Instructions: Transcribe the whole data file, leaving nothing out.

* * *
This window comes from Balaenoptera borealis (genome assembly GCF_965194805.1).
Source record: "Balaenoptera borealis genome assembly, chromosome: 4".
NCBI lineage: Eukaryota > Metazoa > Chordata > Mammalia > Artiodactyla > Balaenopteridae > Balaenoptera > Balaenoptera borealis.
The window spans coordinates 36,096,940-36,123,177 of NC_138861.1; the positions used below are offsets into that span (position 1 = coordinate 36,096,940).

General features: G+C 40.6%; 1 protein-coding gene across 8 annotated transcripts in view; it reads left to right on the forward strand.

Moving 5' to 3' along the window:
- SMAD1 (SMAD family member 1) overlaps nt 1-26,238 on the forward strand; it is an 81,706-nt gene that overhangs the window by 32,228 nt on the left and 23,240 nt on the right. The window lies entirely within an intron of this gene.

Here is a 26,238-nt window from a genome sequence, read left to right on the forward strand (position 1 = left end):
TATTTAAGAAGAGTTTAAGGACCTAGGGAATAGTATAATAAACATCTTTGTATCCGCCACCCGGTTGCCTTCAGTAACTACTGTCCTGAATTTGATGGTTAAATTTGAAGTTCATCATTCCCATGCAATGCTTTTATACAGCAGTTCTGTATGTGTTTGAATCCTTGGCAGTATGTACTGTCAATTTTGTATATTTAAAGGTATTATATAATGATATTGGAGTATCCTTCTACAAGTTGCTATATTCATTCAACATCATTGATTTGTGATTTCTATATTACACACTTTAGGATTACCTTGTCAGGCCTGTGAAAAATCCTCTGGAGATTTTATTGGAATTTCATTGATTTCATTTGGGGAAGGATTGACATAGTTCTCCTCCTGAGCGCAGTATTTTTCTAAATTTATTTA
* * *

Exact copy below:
This window comes from Balaenoptera borealis (genome assembly GCF_965194805.1).
Source record: "Balaenoptera borealis genome assembly, chromosome: 4".
NCBI lineage: Eukaryota > Metazoa > Chordata > Mammalia > Artiodactyla > Balaenopteridae > Balaenoptera > Balaenoptera borealis.
The window spans coordinates 36,096,940-36,123,177 of NC_138861.1; the positions used below are offsets into that span (position 1 = coordinate 36,096,940).

General features: G+C 40.6%; 1 protein-coding gene across 8 annotated transcripts in view; it reads left to right on the forward strand.

Moving 5' to 3' along the window:
- SMAD1 (SMAD family member 1) overlaps nt 1-26,238 on the forward strand; it is an 81,706-nt gene that overhangs the window by 32,228 nt on the left and 23,240 nt on the right. The window lies entirely within an intron of this gene.

Here is a 26,238-nt window from a genome sequence, read left to right on the forward strand (position 1 = left end):
TATTTAAGAAGAGTTTAAGGACCTAGGGAATAGTATAATAAACATCTTTGTATCCGCCACCCGGTTGCCTTCAGTAACTACTGTCCTGAATTTGATGGTTAAATTTGAAGTTCATCATTCCCATGCAATGCTTTTATACAGCAGTTCTGTATGTGTTTGAATCCTTGGCAGTATGTACTGTCAATTTTGTATATTTAAAGGTATTATATAATGATATTGGAGTATCCTTCTACAAGTTGCTATATTCATTCAACATCATTGATTTGTGATTTCTATATTACACACTTTAGGATTACCTTGTCAGGCCTGTGAAAAATCCTCTGGAGATTTTATTGGAATTTCATTGATTTCATTTGGGGAAGGATTGACATAGTTCTCCTCCTGAGCGCAGTATTTTTCTAAATTTATTTA